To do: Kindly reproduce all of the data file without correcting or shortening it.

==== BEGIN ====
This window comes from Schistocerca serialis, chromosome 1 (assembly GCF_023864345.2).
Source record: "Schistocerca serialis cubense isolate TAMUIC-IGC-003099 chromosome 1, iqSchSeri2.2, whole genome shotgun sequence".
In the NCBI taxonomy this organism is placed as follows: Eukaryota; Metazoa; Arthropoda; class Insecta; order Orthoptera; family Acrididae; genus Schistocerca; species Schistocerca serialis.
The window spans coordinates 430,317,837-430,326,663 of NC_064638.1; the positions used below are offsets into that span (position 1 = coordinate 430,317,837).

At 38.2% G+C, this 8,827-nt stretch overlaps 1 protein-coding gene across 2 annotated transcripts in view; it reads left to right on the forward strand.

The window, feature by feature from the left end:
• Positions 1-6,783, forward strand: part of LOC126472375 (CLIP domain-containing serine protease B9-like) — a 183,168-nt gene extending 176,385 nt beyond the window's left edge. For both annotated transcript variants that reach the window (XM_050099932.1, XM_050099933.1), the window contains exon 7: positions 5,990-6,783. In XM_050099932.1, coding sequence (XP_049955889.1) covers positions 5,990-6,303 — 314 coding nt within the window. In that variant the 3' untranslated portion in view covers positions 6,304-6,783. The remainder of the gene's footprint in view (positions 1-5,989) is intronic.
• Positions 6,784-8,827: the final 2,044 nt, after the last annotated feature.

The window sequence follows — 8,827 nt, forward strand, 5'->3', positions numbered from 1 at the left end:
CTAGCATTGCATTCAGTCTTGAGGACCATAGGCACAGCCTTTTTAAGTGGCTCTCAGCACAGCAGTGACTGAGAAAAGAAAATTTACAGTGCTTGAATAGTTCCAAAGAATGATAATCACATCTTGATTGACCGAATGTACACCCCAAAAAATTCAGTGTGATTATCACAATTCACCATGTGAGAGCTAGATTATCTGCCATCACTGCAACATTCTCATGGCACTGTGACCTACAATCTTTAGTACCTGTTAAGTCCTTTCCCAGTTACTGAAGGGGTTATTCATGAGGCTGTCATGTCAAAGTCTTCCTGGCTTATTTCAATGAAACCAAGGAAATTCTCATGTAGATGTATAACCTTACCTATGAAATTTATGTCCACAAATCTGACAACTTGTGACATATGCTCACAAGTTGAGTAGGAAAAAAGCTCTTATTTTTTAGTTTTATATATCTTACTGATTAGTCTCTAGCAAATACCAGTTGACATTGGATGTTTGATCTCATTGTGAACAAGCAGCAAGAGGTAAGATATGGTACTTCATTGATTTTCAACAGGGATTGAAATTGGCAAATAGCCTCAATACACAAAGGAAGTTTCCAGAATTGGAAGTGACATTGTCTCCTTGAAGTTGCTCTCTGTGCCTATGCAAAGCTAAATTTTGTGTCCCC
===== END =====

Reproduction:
This window comes from Schistocerca serialis, chromosome 1 (assembly GCF_023864345.2).
Source record: "Schistocerca serialis cubense isolate TAMUIC-IGC-003099 chromosome 1, iqSchSeri2.2, whole genome shotgun sequence".
In the NCBI taxonomy this organism is placed as follows: Eukaryota; Metazoa; Arthropoda; class Insecta; order Orthoptera; family Acrididae; genus Schistocerca; species Schistocerca serialis.
The window spans coordinates 430,317,837-430,326,663 of NC_064638.1; the positions used below are offsets into that span (position 1 = coordinate 430,317,837).

At 38.2% G+C, this 8,827-nt stretch overlaps 1 protein-coding gene across 2 annotated transcripts in view; it reads left to right on the forward strand.

The window, feature by feature from the left end:
• Positions 1-6,783, forward strand: part of LOC126472375 (CLIP domain-containing serine protease B9-like) — a 183,168-nt gene extending 176,385 nt beyond the window's left edge. For both annotated transcript variants that reach the window (XM_050099932.1, XM_050099933.1), the window contains exon 7: positions 5,990-6,783. In XM_050099932.1, coding sequence (XP_049955889.1) covers positions 5,990-6,303 — 314 coding nt within the window. In that variant the 3' untranslated portion in view covers positions 6,304-6,783. The remainder of the gene's footprint in view (positions 1-5,989) is intronic.
• Positions 6,784-8,827: the final 2,044 nt, after the last annotated feature.

The window sequence follows — 8,827 nt, forward strand, 5'->3', positions numbered from 1 at the left end:
CTAGCATTGCATTCAGTCTTGAGGACCATAGGCACAGCCTTTTTAAGTGGCTCTCAGCACAGCAGTGACTGAGAAAAGAAAATTTACAGTGCTTGAATAGTTCCAAAGAATGATAATCACATCTTGATTGACCGAATGTACACCCCAAAAAATTCAGTGTGATTATCACAATTCACCATGTGAGAGCTAGATTATCTGCCATCACTGCAACATTCTCATGGCACTGTGACCTACAATCTTTAGTACCTGTTAAGTCCTTTCCCAGTTACTGAAGGGGTTATTCATGAGGCTGTCATGTCAAAGTCTTCCTGGCTTATTTCAATGAAACCAAGGAAATTCTCATGTAGATGTATAACCTTACCTATGAAATTTATGTCCACAAATCTGACAACTTGTGACATATGCTCACAAGTTGAGTAGGAAAAAAGCTCTTATTTTTTAGTTTTATATATCTTACTGATTAGTCTCTAGCAAATACCAGTTGACATTGGATGTTTGATCTCATTGTGAACAAGCAGCAAGAGGTAAGATATGGTACTTCATTGATTTTCAACAGGGATTGAAATTGGCAAATAGCCTCAATACACAAAGGAAGTTTCCAGAATTGGAAGTGACATTGTCTCCTTGAAGTTGCTCTCTGTGCCTATGCAAAGCTAAATTTTGTGTCCCC